What are the main investment projects in the Associated Icelandic Ports for the upcoming years? Could you briefly describe the importance of these investment projects for the port and the region?

The main projects are building quays and land development for our customers. Last year we finished a 400 meter long quay to accommodate a new generation of cargo ships – longer, bigger and with more draft. The first one owned by Royal Arctic Line has already started sailing to Reykjavík and the next ship, owned by Eimskip, arrives this summer and the third one at the end of the year. Good facilities at Faxaports are essential for the export of fish and other products, import of general goods and the economy in the capital area. The company is also important for other areas in Iceland, so our aim is to improve our nests so good things hatch for people and the community around the company. High voltage shore connections are high on the list and we hope to install the first one next year.

With its Green Deal, the EU aims to have a climate-neutral economy by 2050. Is Iceland also taking initiatives towards a climate-neutral economy? What role can the Icelandic ports play in decarbonising the logistic chain?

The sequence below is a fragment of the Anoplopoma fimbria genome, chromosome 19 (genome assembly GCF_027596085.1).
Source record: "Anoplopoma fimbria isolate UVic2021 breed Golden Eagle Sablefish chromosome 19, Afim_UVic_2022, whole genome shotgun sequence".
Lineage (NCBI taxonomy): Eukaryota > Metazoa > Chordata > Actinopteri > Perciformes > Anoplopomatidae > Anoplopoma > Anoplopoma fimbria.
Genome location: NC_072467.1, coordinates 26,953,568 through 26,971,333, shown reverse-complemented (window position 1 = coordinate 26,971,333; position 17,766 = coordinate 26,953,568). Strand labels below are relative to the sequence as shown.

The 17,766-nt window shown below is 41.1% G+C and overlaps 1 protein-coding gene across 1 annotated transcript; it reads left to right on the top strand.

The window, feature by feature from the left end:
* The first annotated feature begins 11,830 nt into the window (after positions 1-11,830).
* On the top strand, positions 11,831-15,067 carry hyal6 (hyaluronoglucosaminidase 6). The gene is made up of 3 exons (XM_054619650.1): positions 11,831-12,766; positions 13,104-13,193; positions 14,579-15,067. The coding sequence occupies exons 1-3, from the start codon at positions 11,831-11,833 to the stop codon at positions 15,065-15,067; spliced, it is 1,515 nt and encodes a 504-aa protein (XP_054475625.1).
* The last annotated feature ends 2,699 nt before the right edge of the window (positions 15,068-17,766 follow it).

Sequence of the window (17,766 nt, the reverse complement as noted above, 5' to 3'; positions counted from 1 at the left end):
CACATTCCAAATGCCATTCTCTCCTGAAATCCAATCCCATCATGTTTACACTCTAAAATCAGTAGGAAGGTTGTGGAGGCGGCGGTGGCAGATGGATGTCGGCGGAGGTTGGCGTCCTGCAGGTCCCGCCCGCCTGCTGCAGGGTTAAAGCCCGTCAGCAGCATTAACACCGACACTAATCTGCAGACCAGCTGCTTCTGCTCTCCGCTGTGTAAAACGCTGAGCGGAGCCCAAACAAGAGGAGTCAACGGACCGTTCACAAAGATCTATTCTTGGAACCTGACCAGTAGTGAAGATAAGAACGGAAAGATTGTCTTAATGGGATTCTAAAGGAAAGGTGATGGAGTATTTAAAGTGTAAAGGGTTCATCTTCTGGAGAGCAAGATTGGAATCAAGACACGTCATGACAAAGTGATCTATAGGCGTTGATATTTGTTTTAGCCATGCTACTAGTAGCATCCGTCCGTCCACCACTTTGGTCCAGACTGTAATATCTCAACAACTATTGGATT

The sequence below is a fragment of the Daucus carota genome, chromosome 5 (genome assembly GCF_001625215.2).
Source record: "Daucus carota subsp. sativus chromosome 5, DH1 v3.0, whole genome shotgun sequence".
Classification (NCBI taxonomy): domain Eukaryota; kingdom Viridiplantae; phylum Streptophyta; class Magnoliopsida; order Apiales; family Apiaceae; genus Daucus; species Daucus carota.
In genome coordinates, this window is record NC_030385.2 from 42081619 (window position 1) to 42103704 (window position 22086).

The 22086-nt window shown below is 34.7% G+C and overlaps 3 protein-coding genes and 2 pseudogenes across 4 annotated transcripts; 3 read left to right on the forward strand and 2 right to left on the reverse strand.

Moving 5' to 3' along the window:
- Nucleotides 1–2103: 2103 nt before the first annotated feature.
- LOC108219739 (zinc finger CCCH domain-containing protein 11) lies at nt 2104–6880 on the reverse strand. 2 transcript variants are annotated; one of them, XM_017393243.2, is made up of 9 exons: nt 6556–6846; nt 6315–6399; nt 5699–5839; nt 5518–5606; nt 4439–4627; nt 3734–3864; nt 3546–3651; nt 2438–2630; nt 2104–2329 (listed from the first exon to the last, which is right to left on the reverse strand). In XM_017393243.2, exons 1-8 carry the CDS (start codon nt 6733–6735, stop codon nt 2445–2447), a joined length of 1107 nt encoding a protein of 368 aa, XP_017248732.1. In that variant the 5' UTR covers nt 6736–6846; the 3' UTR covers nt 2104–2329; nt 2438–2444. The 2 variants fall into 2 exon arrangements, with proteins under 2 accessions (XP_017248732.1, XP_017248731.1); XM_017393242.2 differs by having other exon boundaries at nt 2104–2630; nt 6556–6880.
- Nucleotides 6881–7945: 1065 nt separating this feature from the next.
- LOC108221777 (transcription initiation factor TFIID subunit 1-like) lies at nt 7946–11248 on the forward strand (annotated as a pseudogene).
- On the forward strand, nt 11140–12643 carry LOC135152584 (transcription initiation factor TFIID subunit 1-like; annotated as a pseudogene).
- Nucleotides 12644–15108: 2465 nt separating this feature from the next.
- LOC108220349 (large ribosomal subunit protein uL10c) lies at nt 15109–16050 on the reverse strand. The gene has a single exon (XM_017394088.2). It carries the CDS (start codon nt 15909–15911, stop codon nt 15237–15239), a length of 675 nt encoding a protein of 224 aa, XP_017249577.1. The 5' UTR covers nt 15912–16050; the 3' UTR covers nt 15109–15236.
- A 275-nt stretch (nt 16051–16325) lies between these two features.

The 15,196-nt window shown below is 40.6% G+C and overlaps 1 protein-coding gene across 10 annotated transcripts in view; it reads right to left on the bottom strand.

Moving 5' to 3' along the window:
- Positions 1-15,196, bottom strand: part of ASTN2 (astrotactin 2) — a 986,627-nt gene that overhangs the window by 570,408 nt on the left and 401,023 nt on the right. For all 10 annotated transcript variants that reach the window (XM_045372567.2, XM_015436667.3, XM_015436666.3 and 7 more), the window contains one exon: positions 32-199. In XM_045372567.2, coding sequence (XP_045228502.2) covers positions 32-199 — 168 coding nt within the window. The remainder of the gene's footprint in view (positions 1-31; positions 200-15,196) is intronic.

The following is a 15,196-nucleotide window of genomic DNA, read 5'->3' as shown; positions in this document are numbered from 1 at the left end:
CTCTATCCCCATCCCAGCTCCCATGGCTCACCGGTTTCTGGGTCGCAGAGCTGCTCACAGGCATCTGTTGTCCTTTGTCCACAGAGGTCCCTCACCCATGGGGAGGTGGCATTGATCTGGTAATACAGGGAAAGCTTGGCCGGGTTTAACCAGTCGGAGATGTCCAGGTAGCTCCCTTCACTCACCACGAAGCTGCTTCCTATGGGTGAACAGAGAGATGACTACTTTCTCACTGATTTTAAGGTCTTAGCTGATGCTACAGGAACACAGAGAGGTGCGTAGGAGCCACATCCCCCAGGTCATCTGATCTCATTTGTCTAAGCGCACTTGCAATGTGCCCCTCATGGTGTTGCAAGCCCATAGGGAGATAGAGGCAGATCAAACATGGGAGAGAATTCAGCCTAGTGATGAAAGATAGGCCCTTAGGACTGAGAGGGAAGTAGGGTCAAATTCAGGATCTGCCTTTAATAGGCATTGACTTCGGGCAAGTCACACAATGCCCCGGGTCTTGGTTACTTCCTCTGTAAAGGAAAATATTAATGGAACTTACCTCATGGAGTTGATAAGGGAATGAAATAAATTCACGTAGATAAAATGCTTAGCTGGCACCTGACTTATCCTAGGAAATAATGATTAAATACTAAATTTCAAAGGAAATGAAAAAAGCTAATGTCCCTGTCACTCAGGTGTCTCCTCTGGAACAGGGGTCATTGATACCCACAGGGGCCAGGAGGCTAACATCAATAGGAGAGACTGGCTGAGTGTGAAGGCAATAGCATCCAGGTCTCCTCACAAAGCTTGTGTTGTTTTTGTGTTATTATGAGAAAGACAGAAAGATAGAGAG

A climate-neutral economy is a vital and huge project – but a realistic one. Iceland is taking part in this and has put forward its agenda based among other things on the Paris Agreement. Icelandic ports are conscious of their responsibility in this regard. Every port regardless of its size has its role to play in implementing best practices in its operations. This has to be done in cooperation with the shipping companies and other players within the port areas. The biggest challenge is to decrease emissions with high voltage connections and cleaner oil to burn onboard the ships. Even though shipping is an optimal way of transport everyone has to do what it takes to decarbonise operations.